Saturday, 08 January 2022 13:06

Basic education explains the controversial 30% matric pass mark.

By Lehlohonolo Lehana.

The Department of Basic Education has published an explainer after repeated complaints about 30% matric pass requirement.

When the National Senior Certificate pass rate is announced each year, concerns arise around whether this can be relied on as an indicator of progress in the sector, the department said.

"Outrage is often expressed over the fact that the lowest possible pass mark per subject is 30%, however, what is not fully understood is that no candidate can obtain a National Senior Certificate if he/she passes all seven subjects at 30%. The learners must pass at least three subjects at 40%," it said.

The department said that it is aware of arguments that raising this threshold to 50% would improve the education system; however, it said that this change would not be made as the system aims to encourage 'different levels of achievement'.

The 2014 ministerial committee, which recommended several changes to the National Senior Certificate, many of which have been followed through, did not recommend changing the lowest threshold. It is acceptable assessment practice to ensure that provision is made for different levels of achievement. All education systems have different levels of passes, not just one pass mark."

For a learner to gain admission to a bachelor programme at one of the country’s universities, they must attain a minimum of 50% in four subjects, the department said. Similarly, a learner will need to attain a minimum of 40% in four subjects to enter a Diploma programme, it said.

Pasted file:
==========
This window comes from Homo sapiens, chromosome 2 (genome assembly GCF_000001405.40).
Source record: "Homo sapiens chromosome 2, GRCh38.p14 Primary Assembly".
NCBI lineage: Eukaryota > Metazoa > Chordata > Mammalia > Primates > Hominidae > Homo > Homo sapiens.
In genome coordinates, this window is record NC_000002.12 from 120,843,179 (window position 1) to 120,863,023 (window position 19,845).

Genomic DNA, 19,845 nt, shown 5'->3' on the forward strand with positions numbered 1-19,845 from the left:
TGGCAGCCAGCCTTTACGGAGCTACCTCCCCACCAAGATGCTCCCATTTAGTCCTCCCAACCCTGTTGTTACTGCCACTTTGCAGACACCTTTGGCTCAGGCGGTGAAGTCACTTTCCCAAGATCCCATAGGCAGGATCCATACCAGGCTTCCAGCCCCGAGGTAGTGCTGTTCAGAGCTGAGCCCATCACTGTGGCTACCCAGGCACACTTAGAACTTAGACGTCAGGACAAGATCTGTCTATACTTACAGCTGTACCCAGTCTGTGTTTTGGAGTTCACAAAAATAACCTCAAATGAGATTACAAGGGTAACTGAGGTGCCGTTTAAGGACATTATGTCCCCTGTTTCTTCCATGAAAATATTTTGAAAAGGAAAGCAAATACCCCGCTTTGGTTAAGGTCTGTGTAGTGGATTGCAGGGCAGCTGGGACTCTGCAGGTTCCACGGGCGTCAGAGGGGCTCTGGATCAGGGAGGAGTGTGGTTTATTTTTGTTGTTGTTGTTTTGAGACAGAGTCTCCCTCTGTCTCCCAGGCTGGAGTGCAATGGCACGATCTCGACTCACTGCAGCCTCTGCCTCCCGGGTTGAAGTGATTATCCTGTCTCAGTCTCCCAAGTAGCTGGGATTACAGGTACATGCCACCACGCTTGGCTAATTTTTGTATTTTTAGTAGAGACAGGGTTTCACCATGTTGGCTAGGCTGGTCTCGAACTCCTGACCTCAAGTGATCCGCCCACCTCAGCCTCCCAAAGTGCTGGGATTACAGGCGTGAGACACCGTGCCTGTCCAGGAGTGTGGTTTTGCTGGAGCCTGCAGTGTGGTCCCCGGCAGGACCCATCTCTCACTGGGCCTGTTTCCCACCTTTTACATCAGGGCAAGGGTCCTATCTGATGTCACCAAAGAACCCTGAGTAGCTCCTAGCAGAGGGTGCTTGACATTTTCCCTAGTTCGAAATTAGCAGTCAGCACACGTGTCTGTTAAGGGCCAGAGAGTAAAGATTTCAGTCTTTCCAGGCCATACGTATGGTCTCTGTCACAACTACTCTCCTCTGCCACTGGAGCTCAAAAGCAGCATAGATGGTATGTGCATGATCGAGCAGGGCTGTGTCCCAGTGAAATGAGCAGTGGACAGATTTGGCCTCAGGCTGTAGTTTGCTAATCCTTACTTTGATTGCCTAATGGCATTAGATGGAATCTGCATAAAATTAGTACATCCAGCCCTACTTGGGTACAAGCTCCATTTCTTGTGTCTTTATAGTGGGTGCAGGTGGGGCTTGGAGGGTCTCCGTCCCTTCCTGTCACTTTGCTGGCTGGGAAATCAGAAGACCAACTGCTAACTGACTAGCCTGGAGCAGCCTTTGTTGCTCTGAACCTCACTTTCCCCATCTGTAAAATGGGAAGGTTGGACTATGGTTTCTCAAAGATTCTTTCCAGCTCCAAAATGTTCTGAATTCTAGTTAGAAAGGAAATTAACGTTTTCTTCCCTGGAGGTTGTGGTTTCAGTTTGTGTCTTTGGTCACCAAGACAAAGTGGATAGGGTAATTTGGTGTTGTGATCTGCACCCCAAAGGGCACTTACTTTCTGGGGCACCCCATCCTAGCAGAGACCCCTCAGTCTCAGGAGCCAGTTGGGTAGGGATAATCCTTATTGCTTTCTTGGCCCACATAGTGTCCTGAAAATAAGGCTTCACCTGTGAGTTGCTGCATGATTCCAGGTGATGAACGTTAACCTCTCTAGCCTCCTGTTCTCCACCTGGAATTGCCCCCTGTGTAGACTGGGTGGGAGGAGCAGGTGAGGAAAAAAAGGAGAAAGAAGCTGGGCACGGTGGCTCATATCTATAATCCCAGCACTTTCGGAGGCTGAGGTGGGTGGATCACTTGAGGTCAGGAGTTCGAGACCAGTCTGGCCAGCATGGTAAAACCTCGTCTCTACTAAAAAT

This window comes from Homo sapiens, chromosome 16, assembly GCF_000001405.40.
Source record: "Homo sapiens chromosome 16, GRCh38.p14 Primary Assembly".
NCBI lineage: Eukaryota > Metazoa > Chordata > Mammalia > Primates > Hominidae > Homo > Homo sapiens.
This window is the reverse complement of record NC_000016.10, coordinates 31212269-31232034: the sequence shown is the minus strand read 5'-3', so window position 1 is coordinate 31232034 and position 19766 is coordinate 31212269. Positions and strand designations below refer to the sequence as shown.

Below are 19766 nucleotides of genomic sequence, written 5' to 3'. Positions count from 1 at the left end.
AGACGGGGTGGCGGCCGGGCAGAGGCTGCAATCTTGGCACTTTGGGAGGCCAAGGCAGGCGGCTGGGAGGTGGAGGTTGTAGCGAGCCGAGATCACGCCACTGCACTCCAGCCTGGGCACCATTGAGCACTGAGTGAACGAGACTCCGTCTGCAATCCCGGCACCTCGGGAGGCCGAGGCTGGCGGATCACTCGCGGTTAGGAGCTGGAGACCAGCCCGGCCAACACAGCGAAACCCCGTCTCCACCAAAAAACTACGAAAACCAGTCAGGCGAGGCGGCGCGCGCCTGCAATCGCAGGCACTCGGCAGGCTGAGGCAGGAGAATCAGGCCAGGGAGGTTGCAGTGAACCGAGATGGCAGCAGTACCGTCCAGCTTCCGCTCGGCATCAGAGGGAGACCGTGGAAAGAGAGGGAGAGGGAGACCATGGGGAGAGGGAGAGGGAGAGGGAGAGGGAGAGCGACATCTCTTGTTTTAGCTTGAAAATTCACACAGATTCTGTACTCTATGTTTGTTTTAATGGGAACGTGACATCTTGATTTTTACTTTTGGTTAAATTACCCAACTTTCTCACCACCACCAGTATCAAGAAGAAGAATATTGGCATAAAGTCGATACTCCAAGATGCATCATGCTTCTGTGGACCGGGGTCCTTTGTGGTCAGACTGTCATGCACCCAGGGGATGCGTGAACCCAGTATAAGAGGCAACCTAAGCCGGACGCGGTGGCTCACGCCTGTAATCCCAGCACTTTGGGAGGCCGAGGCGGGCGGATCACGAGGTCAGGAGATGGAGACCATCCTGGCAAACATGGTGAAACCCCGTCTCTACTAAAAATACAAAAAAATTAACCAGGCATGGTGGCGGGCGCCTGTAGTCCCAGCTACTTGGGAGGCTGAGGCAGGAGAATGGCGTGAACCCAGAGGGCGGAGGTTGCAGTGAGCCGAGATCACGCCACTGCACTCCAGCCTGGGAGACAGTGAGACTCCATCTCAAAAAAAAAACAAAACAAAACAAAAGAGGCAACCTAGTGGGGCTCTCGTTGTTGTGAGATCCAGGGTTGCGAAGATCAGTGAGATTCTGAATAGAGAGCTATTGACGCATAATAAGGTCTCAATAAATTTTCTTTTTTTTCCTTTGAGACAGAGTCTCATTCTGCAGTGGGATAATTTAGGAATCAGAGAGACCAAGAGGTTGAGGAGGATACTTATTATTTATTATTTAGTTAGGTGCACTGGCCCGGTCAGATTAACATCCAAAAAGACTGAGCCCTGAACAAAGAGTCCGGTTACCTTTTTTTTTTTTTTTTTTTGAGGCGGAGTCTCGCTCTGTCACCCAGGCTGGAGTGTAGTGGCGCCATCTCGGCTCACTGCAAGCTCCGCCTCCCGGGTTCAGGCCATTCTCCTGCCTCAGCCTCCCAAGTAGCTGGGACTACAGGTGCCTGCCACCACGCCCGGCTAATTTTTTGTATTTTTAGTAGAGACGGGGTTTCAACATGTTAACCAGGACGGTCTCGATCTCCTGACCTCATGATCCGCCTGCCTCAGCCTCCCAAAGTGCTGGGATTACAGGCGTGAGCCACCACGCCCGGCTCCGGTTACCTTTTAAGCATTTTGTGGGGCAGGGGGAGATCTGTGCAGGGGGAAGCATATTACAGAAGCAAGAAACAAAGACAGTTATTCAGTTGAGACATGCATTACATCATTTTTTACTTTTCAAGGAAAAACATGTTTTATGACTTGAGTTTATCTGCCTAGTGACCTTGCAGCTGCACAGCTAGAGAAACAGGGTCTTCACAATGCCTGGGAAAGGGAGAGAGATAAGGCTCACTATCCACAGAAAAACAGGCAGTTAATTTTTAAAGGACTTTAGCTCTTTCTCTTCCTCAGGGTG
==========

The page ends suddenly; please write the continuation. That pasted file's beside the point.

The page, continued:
Hence it needs to be understood that candidates scoring 30% in most of their subjects will not qualify for admission to a Higher Education Institution. However, not all learners are expected to qualify for Higher Education admission," the department said.

In 2020, approximately 62.4% of learners (361,240) obtained admission to bachelor and diploma studies and only 79,178 learners obtained a lower level of achievement, the department said.

Meanwhile more than 1,500 signatures have been garnered by One SA Movement leader Mmusi Maimane's petition to end the 30% matric pass mark.

The petition reached its initial goal of 1,500 signatures within hours of its launch on Thursday,

According to Maimane, a 30% pass mark hurts pupils, the education system and the economy in the long run.

"With SA top of the youth unemployment crisis globally, the continued matric pass mark requirement of just 30% cannot continue a day longer," he said.

"A 30% pass mark undermines the intellect of SA’s youth and allows for obfuscation of the basic education crisis, education leaders to escape accountabilities and the entrenchment of mediocrity and low expectations."

Maimane called on basic education minister Angie Motshekga to increase the matric pass mark to 50%.

"We must equip our young people to compete and win in the global economy. And they can with quality education. This begins by upping the matric pass mark," said Maimane.

This is not the first time Maimane has been vocal about putting an end to the 30% pass mark. Last year, he said the pass mark was not enough to equip school-leaving pupils for the demands of the country’s development.